Doki Doki Literature Club makes you genuinely care for its characters in a way I can't seem to compare to any other game I've played, and in a way only video games can do. Not only that, but the questions it invokes about the restrictions of reality are incredibly thought-provoking. There is plenty more to talk about in regards to how this game presents all of these questions and how it brings you to care for each of its characters, but I would much rather you experience them for yourself. It's a free game, after all, and takes about four hours to finish, so please, play it for yourself. Do be wary, though, if you have issues with mental health, it absolutely isn't for the faint of heart. It greatly affected me after playing it, so please be careful. It may be better to watch a playthrough of the game instead.
#2: The Legend of Zelda: Breath of the Wild - Nintendo Switch
Similar to my experience with the 3D platformers in the Super Mario series, The Legend of Zelda was never a series I particularly liked, either. Until Breath of the Wild, I had only played a few other Zelda titles, and they were more recent ones, too. Because of this lack of experience and a dislike for open world games, I was unsure how much I would enjoy this game, similar to my situation with Super Mario Odyssey. Breath of the Wild made it clear to me within the first hour of playtime, though, that this game was different from not only the Legend of Zelda games I had played, but also any game I had ever played.
Looking out at the hills on my local horizon, I would always think to myself, "Man, it would be neat if I could just get up and go there." The Legend of Zelda: Breath of the Wild let me live out that fantasy. If you see somewhere in the game, you can go there, and you may even get sidetracked, finding treasure, enemies or history of the world on your way there. Breath of the Wild nurtures a sense of exploration in a player as that player explores more about the world, and even provides puzzles to find in the form of "Shrines" as the world is discovered more. These Shrines allow a player to warp back to that Shrine's location, which allows you to travel across the map with ease after doing most of them, and rewards a player with a "Spirit Orb" in return for doing a Shrine's respective puzzle. Four Spirit Orbs allow Link to increase his stamina or health meters, providing you with better abilities as you discover more of the world and find more Shrines.
This sense of exploration and freedom in a game is one I had never experienced until playing Breath of the Wild. It is a serene experience that brings to mind feelings I would only have exploring the woods outside of my house. These feelings of awe, serenity, adventure and discovery are those I hope to find in future iterations of The Legend of Zelda. Breath of the Wild has shown me that video gaming has reached a point that these feelings can be emulated in an experience unlike those accessible to me, while still showing me that there's still adventure to be had outside of the game, as well.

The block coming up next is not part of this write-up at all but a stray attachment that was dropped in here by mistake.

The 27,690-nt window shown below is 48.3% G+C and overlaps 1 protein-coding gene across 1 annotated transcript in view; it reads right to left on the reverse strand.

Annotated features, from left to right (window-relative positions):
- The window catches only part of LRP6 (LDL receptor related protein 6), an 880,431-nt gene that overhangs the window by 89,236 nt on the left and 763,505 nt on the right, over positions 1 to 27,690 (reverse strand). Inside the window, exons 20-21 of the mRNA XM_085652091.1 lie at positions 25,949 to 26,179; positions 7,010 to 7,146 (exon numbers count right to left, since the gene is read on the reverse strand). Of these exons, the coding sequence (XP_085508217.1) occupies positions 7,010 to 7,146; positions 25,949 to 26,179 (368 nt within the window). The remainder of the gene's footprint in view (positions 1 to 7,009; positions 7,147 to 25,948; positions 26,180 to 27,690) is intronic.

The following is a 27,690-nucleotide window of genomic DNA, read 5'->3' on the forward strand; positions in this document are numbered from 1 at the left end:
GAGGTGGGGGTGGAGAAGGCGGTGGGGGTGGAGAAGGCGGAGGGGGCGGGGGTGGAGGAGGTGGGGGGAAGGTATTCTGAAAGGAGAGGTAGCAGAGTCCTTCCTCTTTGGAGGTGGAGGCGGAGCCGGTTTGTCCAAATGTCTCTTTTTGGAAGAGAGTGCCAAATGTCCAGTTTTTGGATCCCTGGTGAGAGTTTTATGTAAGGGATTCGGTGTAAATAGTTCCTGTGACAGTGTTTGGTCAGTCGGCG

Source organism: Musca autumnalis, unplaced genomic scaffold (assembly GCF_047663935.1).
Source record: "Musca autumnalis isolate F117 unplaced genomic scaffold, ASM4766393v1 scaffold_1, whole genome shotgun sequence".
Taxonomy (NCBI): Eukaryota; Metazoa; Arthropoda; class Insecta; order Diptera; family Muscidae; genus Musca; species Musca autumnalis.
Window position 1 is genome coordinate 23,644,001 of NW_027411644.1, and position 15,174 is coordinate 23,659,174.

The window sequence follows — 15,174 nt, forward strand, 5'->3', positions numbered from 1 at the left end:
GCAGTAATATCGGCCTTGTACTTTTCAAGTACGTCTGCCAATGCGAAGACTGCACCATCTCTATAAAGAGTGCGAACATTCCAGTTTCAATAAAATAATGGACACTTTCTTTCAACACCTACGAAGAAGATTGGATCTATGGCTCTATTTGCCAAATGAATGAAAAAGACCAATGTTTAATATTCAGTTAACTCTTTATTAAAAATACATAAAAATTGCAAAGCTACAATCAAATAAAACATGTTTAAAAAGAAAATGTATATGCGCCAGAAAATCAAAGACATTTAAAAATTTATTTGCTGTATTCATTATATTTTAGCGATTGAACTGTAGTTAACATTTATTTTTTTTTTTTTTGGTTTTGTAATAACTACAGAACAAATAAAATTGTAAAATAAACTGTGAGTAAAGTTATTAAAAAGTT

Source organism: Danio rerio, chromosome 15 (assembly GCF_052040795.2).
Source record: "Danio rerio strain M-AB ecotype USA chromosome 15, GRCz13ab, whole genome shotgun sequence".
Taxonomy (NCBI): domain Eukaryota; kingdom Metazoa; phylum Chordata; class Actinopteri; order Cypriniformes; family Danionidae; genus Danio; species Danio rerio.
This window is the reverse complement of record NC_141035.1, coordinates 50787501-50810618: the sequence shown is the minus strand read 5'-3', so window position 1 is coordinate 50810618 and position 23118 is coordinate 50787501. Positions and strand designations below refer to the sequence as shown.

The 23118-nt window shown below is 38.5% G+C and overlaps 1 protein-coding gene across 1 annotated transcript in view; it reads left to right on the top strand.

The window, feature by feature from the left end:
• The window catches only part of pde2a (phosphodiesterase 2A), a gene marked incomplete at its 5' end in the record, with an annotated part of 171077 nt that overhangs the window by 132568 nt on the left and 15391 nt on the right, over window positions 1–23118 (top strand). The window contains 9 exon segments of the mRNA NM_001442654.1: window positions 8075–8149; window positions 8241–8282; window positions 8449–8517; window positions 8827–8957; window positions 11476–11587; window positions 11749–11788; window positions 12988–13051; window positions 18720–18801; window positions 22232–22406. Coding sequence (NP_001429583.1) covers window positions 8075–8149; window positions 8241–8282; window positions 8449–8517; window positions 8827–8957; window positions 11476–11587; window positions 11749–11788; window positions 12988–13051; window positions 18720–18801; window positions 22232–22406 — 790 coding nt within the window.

#1: Night in the Woods - All platforms
Night in the Woods is an adventure that's not as grand as some of the other games on this list, I will admit, but an adventure into the human experience in regards to how we experience change. It is a simple 2D platformer with some exploration involved. The story follows Mae, a girl who returns to her hometown, Possum Springs, after dropping out of college as a sophomore for unknown reasons. After returning, she comes to realize that so many things in town have changed after she's left them behind. In addition, something sinister is afoot in Possum Springs.
The premise seems simple, albeit different on the surface, but it is the experience of joining Mae on her journey back home that makes Night in the Woods so engaging. Possum Springs is based on the economically failing, down-and-out coal mining towns of Pennsylvania, where I've lived my whole life, so playing this game was strangely nostalgic in how everything was presented and the motivations of people Mae meets. Not only that, Mae shows symptoms throughout the story of having mental health issues, more specifically Psychosis symptoms, those which I also have dealt with for my entire life. Because of the common ground between Mae and myself, it was very easy to become emotionally attached to the story.
In terms of the themes Night in the Woods explores, it really is a jack of all trades, and for a good reason; the amount of dialogue in it is about double that of any average roleplaying game, which is a massive feat! The situations, conversations, and places to explore vary depending on so many different things that it takes multiple playthroughs of the game to see everything. Visually, the game is beautiful to look at and has an art style that is unlike any game I've ever played. The music also is incredible and adds even more layers to the melancholy experience this game already offers. Though it was not objectively the best game of 2017—Night in the Woods is incredibly simple in terms of gameplay mechanics, and I can acknowledge that—but in terms of providing an experience that will never be replicated in quite the same way with a character as relatable as Mae and a location as nostalgic as Possum Springs, it gave me that experience and so much more.